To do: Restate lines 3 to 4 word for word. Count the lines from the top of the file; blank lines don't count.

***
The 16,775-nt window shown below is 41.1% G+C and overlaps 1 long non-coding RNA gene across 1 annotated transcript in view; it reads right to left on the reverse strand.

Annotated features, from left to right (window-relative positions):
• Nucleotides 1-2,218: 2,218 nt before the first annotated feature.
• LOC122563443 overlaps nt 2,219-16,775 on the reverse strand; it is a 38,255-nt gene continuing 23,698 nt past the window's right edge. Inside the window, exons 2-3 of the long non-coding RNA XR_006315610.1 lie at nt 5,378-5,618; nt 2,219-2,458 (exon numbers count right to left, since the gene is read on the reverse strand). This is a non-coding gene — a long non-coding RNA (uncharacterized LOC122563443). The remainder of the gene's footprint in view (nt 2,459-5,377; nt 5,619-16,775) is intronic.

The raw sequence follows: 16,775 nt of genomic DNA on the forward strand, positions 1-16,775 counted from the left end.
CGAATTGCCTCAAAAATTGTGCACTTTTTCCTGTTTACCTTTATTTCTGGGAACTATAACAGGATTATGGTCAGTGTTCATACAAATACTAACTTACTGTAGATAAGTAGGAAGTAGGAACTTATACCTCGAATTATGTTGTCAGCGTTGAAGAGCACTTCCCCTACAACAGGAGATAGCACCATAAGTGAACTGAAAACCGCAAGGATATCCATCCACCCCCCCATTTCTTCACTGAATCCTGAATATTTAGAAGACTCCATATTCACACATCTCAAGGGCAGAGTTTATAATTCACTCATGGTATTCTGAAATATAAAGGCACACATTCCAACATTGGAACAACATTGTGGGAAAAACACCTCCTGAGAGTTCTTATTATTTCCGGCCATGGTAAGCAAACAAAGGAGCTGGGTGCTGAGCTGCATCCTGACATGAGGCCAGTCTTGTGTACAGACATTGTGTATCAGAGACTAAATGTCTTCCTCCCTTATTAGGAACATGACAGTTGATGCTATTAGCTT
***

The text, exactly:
• Nucleotides 1-2,218: 2,218 nt before the first annotated feature.
• LOC122563443 overlaps nt 2,219-16,775 on the reverse strand; it is a 38,255-nt gene continuing 23,698 nt past the window's right edge. Inside the window, exons 2-3 of the long non-coding RNA XR_006315610.1 lie at nt 5,378-5,618; nt 2,219-2,458 (exon numbers count right to left, since the gene is read on the reverse strand). This is a non-coding gene — a long non-coding RNA (uncharacterized LOC122563443). The remainder of the gene's footprint in view (nt 2,459-5,377; nt 5,619-16,775) is intronic.